by Mel Small
Having just visited Ireland where we spent a good deal of time drinking and eating and drinking in that quintessential Irish institution, the pub, I thought it would be useful to put my newfound expertise to work by evaluating a venerable "Irish" pub in our area.
Of course, such an evaluation has to be colored by the globalization of Ireland's pubs that has led to Cajun chicken appearing on most menus and few native Irish folk doing the pouring and serving. The Celtic Tiger has become so incongruously prosperous that its low-level jobs are increasingly being taken by Eastern European immigrants.
Irish pubs, which have long been a feature of the American drinking scene, have become a worldwide phenomenon, flourishing in such unlikely venues as Moscow and Tokyo. Most likely, it has been their legendary cheery environment and beer, and not their food, that has sparked this cultural exportation. In many ways, the Blarney Stone Pub in Berkley has been ahead of the curve.
The striking, green-hued building (né Payne's from 1995 to 1999) just north of 11 Mile Road on Woodward Avenue in Berkley is related familially to Duggan's Irish Pub two miles up the block. However, in 1999, when Payne's became the Blarney Stone, it severed its formal ties to Duggan's, though it's owned by sisters Dottie and Gail Payne, whose brother owns Duggan's. Moreover, the manager and resident chef is Dottie's son Bo Burton. And his menu closely resembles that of Duggan's.
Burton admits that there is little that is Irish about his bill of fare aside from cute labels like Little Leprechaun's menu and Shamrock soups. Although he does occasionally prepare specials such as shepherd's pie and corned beef and cabbage, and the Irish coffee and black and tan are authentic, his everyday menu is all-American pub grub. Moreover, the decor in this lively, impossibly cluttered little bar revolves almost completely around American sports banners and signs, with nary an artifact from Gaelic football, hurling or the IRA.
The appetizers, which average around $6, are dominated by scores of familiar deep-fat fried items, many of which are available in the hefty Pot of Gold sampler that includes serviceable renditions of potato skins, chicken strips, jalapeño peppers, mozzarella cheese sticks and onion rings. A more unusual appetizer, though no less calorie-laden, is pizza dip, which deconstructs a pie into a creamy mass of cheese, pepperoni and sauce, with soft bread sticks as dippers.
If these artery-cloggers concern you and they shouldn't since you are already in a smoky bar, which isn't the healthiest place in the world you can always order a bowl of thick and aromatic tomato-basil soup. In Ireland, soup has always been one of the more popular lunch options, available at virtually every pub, with tomato-based among the most popular.
Eating healthy first should justify ordering a Susie-Q-Fish & Chips dinner ($10.95), based on the original recipes of the celebrated drive-in restaurant of the postwar era on Woodward (and also available at Duggan's). Burton fries his freshly-cut scrod encased in a secret-recipe batter that emerges as a thick, crispy but surprisingly light crust, accompanied by house-made tartar sauce and Susie's vinegar-based cole slaw. He also accommodates those who prefer a creamier and sweeter slaw.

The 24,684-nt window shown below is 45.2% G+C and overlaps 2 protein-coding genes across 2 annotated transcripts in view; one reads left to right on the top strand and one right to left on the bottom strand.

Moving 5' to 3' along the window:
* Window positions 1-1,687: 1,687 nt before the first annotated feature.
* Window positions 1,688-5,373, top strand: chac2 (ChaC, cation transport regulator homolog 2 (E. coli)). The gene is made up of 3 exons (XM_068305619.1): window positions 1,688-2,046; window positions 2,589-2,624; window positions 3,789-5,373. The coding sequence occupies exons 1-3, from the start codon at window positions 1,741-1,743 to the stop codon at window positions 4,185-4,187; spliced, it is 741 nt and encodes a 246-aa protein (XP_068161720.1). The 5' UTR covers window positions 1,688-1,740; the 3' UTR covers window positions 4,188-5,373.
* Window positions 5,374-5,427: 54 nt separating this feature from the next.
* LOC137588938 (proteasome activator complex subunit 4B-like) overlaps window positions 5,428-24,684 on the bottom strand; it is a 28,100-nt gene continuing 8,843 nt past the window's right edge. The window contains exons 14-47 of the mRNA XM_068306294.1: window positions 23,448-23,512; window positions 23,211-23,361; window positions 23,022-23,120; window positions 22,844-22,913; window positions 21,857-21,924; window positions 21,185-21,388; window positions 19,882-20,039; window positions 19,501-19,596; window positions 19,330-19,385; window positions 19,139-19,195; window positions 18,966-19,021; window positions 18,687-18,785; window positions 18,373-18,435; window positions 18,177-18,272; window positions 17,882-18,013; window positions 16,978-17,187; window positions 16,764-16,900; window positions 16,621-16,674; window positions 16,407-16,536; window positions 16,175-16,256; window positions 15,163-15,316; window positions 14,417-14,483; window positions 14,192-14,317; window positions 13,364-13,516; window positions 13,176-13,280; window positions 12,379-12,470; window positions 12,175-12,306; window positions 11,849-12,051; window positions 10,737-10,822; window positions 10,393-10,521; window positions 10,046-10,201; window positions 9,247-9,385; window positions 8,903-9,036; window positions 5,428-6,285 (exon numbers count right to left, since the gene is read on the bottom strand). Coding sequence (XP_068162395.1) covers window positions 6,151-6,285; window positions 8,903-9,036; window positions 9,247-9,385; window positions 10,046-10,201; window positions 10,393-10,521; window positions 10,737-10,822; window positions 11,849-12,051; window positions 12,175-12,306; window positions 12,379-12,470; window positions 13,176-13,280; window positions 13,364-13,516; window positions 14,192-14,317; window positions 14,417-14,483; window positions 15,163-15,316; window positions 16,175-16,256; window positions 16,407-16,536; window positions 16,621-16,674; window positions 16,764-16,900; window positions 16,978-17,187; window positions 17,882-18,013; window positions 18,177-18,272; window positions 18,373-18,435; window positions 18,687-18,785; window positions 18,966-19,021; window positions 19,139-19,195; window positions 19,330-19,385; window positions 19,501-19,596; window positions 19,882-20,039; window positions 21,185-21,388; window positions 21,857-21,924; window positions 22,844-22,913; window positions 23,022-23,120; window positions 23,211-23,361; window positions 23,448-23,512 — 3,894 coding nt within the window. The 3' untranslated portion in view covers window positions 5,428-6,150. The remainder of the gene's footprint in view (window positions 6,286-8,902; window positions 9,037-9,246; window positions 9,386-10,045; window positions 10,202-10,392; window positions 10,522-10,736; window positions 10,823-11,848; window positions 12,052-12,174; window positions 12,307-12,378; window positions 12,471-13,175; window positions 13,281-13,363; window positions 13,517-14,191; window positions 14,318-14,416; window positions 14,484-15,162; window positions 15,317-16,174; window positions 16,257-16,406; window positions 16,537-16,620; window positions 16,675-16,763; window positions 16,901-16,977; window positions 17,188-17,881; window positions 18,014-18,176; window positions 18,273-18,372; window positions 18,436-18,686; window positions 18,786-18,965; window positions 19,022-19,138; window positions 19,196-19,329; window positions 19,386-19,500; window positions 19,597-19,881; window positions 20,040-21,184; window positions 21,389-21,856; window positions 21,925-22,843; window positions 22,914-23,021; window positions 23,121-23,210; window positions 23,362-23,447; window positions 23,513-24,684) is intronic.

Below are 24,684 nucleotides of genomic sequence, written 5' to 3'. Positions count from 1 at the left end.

Because of waning demand, steak (and shrimp) has disappeared from the menu, but there are some nicely seasoned and tender pieces of beef in an otherwise ordinary sirloin Caesar salad ($9.25). Less ordinary is the order of five flavorful burger sliders ($5.95) with pickles, onions and a tomato-mustard sauce that easily transcend White Castle's alleged gold standard. There are 10 other burger varieties, including, again for the more health-conscious, bison or turkey.
A large selection of "St. Patty's" sandwiches, from turkey club to chicken pita, along with a variety of Tex-Mex favorites ("Spicier Side of Ireland"!) and pizza round out the comprehensive menu.
Although there is only one dessert, "brownie delight" ($4.95), it's a winner. Burton's chocolate cakelets emerge from a deep-fat fryer with a crispy outer core and a soft inner core, creating a sensation akin to that of Susie Q's scrod. In a finishing touch the brownies are inundated with hot fudge and whipped and ice cream.
There are plenty of beers either on tap or in bottles, with Guinness drawn in the traditional manner, as the bartender permits some time to elapse before topping it off. A handful of wines are available by the glass, half-carafe and bottle, at a reasonable $3.85, $10.25 and $19, respectively.
When Americans go to Ireland, many are compelled to travel somewhat off the beaten path to kiss the Blarney Stone. I don't know if Berkley's unpretentious Blarney Stone Pub deserves a kiss but it does merit a virtual embrace. And it's no longer an issue that there's little Irish about its cuisine, since pubs in Ireland are turning out lunches and light dinners that look increasingly like the stuff you'd find in a stateside Irish bar. Such is the price of globalization.
Mel Small teaches history at Wayne State University. Send comments to email@example.com.